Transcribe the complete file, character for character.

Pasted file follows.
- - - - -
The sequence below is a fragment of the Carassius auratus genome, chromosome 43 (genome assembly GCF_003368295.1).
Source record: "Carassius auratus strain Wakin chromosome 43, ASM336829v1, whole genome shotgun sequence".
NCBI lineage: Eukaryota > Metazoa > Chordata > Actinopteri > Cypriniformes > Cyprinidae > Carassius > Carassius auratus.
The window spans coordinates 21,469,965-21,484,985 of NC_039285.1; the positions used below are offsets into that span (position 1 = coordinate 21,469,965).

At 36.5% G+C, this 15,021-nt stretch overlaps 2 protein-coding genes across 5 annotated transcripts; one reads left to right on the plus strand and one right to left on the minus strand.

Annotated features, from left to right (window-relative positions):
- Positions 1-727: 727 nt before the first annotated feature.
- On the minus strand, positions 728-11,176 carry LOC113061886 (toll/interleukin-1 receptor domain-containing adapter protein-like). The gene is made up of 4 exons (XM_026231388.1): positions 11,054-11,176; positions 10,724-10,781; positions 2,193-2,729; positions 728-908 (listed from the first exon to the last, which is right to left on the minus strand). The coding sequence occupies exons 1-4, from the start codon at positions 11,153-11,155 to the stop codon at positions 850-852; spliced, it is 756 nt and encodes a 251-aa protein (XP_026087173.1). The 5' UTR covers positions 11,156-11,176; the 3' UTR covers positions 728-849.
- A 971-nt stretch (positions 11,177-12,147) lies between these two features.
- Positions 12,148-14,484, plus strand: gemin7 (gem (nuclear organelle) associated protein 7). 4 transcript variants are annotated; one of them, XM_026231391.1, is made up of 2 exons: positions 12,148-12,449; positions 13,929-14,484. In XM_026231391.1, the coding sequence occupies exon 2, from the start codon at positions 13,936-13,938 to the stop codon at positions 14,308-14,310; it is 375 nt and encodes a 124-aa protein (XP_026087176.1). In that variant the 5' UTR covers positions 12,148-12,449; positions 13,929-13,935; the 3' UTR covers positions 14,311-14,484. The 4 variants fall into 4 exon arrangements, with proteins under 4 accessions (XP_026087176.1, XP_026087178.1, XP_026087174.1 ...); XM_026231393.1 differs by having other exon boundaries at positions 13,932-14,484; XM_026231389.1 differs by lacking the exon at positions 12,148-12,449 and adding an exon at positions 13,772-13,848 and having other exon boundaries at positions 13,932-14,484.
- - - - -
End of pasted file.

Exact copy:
The sequence below is a fragment of the Carassius auratus genome, chromosome 43 (genome assembly GCF_003368295.1).
Source record: "Carassius auratus strain Wakin chromosome 43, ASM336829v1, whole genome shotgun sequence".
NCBI lineage: Eukaryota > Metazoa > Chordata > Actinopteri > Cypriniformes > Cyprinidae > Carassius > Carassius auratus.
The window spans coordinates 21,469,965-21,484,985 of NC_039285.1; the positions used below are offsets into that span (position 1 = coordinate 21,469,965).

At 36.5% G+C, this 15,021-nt stretch overlaps 2 protein-coding genes across 5 annotated transcripts; one reads left to right on the plus strand and one right to left on the minus strand.

Annotated features, from left to right (window-relative positions):
- Positions 1-727: 727 nt before the first annotated feature.
- On the minus strand, positions 728-11,176 carry LOC113061886 (toll/interleukin-1 receptor domain-containing adapter protein-like). The gene is made up of 4 exons (XM_026231388.1): positions 11,054-11,176; positions 10,724-10,781; positions 2,193-2,729; positions 728-908 (listed from the first exon to the last, which is right to left on the minus strand). The coding sequence occupies exons 1-4, from the start codon at positions 11,153-11,155 to the stop codon at positions 850-852; spliced, it is 756 nt and encodes a 251-aa protein (XP_026087173.1). The 5' UTR covers positions 11,156-11,176; the 3' UTR covers positions 728-849.
- A 971-nt stretch (positions 11,177-12,147) lies between these two features.
- Positions 12,148-14,484, plus strand: gemin7 (gem (nuclear organelle) associated protein 7). 4 transcript variants are annotated; one of them, XM_026231391.1, is made up of 2 exons: positions 12,148-12,449; positions 13,929-14,484. In XM_026231391.1, the coding sequence occupies exon 2, from the start codon at positions 13,936-13,938 to the stop codon at positions 14,308-14,310; it is 375 nt and encodes a 124-aa protein (XP_026087176.1). In that variant the 5' UTR covers positions 12,148-12,449; positions 13,929-13,935; the 3' UTR covers positions 14,311-14,484. The 4 variants fall into 4 exon arrangements, with proteins under 4 accessions (XP_026087176.1, XP_026087178.1, XP_026087174.1 ...); XM_026231393.1 differs by having other exon boundaries at positions 13,932-14,484; XM_026231389.1 differs by lacking the exon at positions 12,148-12,449 and adding an exon at positions 13,772-13,848 and having other exon boundaries at positions 13,932-14,484.